The sunny, clean room was almost empty the first time I visited Jang Tu. The server, a lanky twentysomething sporting a black Kangol cap, was more focused on his newspapers than on us. On my second visit, my companions started pestering him with questions: What is this? Which of these do you recommend? He perked up. And our willingness to try the blood sausage and shot glasses of a distilled spirit called soju, a potent rice-based liquor that tastes more like vodka than sake, brought out his enthusiasm and ours for the food.

Although Kim's description makes Jang Tu's fare sound like street food, it's served sit-down style with the normal bevy of side dishes, or panchan. We only received six or seven panchan with our meals -- the fancier the place, the more crowded the table -- but our waiter refilled each tiny plate as we cleared it. I found the cabbage kimchi too sour and sharp, but loved the balance of sour, sweet, and spicy in the fermented daikon pickles. The mung-bean sprouts tossed in sesame oil and the fresh daikon strips in a salty ice-water pickle were homey and familiar. And I loved a sesame-flavored seaweed and cucumber salad that I'd never tried before, as well as a muted daikon-and-celery pickle.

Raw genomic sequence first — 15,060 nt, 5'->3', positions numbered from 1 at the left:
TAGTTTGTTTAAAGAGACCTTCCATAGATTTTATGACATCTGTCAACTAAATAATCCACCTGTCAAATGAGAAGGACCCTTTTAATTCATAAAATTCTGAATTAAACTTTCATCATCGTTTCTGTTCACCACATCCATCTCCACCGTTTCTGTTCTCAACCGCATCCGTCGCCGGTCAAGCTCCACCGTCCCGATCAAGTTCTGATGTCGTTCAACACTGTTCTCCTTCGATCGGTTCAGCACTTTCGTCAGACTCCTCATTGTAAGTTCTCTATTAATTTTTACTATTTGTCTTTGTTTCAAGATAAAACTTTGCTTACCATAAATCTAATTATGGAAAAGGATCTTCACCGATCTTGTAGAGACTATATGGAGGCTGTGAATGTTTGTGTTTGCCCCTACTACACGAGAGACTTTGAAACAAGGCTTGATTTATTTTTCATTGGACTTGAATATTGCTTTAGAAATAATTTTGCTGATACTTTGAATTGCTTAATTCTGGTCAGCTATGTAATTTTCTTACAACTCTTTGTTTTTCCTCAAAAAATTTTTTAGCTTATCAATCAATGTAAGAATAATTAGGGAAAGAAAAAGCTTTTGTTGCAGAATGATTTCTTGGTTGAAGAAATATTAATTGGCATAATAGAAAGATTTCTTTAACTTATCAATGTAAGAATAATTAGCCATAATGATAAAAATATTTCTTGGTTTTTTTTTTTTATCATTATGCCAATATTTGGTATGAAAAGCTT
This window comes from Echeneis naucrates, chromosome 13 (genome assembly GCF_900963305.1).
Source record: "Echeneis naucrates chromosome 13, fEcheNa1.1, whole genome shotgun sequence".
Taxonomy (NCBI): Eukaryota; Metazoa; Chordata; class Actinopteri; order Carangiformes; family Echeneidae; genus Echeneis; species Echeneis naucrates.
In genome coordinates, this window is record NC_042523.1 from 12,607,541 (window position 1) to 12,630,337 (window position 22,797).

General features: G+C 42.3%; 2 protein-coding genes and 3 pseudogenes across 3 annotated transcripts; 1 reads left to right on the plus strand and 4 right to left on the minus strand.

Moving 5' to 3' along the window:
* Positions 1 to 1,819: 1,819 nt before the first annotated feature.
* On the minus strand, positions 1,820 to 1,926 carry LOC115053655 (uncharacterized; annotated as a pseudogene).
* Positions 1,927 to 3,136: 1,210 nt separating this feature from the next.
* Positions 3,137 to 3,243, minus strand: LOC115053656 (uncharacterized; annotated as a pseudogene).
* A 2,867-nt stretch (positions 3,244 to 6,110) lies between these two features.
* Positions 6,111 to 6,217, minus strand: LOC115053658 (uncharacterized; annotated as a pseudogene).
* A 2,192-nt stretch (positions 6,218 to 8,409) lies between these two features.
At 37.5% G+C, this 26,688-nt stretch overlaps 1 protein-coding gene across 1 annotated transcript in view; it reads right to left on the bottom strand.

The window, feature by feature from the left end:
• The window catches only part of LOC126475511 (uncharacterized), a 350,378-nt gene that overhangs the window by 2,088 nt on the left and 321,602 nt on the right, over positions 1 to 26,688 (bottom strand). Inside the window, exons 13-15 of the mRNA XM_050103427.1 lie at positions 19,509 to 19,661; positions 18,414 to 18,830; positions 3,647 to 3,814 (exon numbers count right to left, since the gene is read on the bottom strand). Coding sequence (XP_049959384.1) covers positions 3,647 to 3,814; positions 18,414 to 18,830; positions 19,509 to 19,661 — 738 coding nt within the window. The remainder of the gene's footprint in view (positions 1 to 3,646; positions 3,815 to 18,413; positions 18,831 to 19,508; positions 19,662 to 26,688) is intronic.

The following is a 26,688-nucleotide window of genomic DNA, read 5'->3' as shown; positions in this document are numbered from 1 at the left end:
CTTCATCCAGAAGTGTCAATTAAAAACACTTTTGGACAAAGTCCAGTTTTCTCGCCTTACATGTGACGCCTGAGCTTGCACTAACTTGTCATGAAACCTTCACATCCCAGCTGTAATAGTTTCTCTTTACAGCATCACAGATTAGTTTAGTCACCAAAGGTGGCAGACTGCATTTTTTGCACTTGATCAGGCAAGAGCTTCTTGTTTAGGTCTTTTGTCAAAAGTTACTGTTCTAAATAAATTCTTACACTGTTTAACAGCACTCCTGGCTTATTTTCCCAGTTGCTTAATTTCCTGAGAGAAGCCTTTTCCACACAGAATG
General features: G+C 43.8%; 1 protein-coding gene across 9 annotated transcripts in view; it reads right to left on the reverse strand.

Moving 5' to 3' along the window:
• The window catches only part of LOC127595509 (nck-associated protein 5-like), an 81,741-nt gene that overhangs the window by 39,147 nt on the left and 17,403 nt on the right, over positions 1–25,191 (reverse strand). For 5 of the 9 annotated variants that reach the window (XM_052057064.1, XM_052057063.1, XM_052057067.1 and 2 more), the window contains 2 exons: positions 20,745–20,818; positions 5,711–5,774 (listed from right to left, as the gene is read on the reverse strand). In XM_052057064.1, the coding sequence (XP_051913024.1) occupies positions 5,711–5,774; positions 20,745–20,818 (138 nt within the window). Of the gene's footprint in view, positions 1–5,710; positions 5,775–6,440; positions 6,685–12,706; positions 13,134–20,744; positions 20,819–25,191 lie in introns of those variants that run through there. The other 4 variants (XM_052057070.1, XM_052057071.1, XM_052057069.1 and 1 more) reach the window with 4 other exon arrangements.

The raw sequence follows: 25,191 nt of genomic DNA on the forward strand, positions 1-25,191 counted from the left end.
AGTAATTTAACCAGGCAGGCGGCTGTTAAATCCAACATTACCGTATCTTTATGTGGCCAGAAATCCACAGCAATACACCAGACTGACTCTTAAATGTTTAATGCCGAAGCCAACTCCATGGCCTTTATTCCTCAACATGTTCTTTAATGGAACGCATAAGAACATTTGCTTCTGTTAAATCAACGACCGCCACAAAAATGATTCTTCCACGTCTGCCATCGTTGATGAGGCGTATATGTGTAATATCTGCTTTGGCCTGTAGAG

The division between appetizers and entrées isn't clear on the menu. Given the size of the portions, especially when you count in all the panchan, you may not want to order any starters. However, don't pass up a side of kim bop, a type of Korean sushi, which is offered for $2 with some of the noodle and meat entrées. Resembling futomaki, the nori-wrapped rolls we tried were fat, tightly packed, and warm. Sesame seeds on the outside added a complementary nutty note to the pickled vegetables, egg, and fake crab inside. A full order would make a light lunch.

Both of the barbecued meats we ordered were cooked in the kitchen and served on cast-iron sizzle platters. The spicy chicken was thickly coated with a kicky, sweet chile and bean-paste marinade. It was so flavorful that my tablemate scraped the remnants off the plate once the meat had disappeared and ate the red sludge over rice. The chicken, though, was a little overcooked. We had the same experience with the tough but tasty kalbi, thinly cross-sliced short ribs in a soy-based marinade.